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As Final Internet Provider Goes Off-Line, Egyptians Seek Simpler Options

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For the past few hours, people on Twitter have been reporting that the last Internet Service Provider still functioning in Egypt has gone off line.

Renesys, a company that specializes in internet security and tracks internet traffic, has confirmed that Noor Group is no longer reachable from outside of Egypt.

The government in Egypt shut down most of the internet, last week. This afternoon, NPR's Michelle Norris spoke to Danny O'Brien an advocacy coordinator for the Committee to Protect Journalists.

O'Brien said there's no clear explanation why Noor had been kept alive for so long. An Internet shutdown of this magnitude takes a lot of coordination. Essentially, he said, most of Egypt's internet service providers withdrew their entries from a worldwide internet registry simultaneously.

"So suddenly, for all intents and purposes, in the rest of the world, Egypt just stopped existing on the Internet," said O'Brien.

Noor was online until about 4 p.m. ET, today.

"We don't know why that is," said O'Brien. "It's been suggested that it's because Noor Group offers services to the Egyptian stock exchange and other large companies, but that doesn't explain everything because Noor also offers broadband connectivity to a few people. So there are actually many customers of this particular ISP who are acting as sort of gathering points for other people trying to upload information and share videos."

The BBC reports that because of the crackdown, Egyptians have turned to low-tech ways of communicating, including through morse code on ham radios. Dial-up Internet has also become essential:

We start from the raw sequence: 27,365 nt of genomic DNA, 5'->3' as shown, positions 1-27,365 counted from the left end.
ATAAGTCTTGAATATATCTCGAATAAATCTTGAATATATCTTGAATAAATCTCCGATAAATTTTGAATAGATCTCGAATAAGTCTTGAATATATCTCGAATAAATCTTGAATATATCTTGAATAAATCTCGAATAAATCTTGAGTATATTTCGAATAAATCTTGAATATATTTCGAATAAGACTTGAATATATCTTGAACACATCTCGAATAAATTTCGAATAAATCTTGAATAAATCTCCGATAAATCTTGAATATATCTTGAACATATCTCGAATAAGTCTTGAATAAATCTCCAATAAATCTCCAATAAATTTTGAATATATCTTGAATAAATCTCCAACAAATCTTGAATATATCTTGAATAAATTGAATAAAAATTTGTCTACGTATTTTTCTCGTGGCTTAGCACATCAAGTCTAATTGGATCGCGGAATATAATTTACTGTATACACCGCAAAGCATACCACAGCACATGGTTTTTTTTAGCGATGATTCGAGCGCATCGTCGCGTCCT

Dial-up modems are one of the most popular routes for Egyptians to get back online. Long lists of international numbers that connect to dial-up modems are circulating in Egypt thanks to net activists We Re-Build, Telecomix and others.

Dial-up numbers featured heavily in Twitter messages tagged with hashes related to the protests such as #egypt and #jan25.

ISPs in France, the US, Sweden, Spain and many other nations have set up pools of modems that will accept international calls to get information to and from protesters. Many have waived fees to make it easier for people to connect.

Others, like the group Anonymous — yes, the same one that unleashed cyber attacks on Mastercard and Visa in December — have put together guides on how to get around filters. Others, like the blog Manalaa, have information on how to turn your mobile phone into a dial-up modem.

Google engineers did some workover the weekend creating a service that allows Egyptians to call a number, leave a message and it automatically gets translated into a tweet.

Last Saturday, though, the government also forced some mobile phone companies off the grid.

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Eyder Peralta
Eyder Peralta is NPR's East Africa correspondent based in Nairobi, Kenya.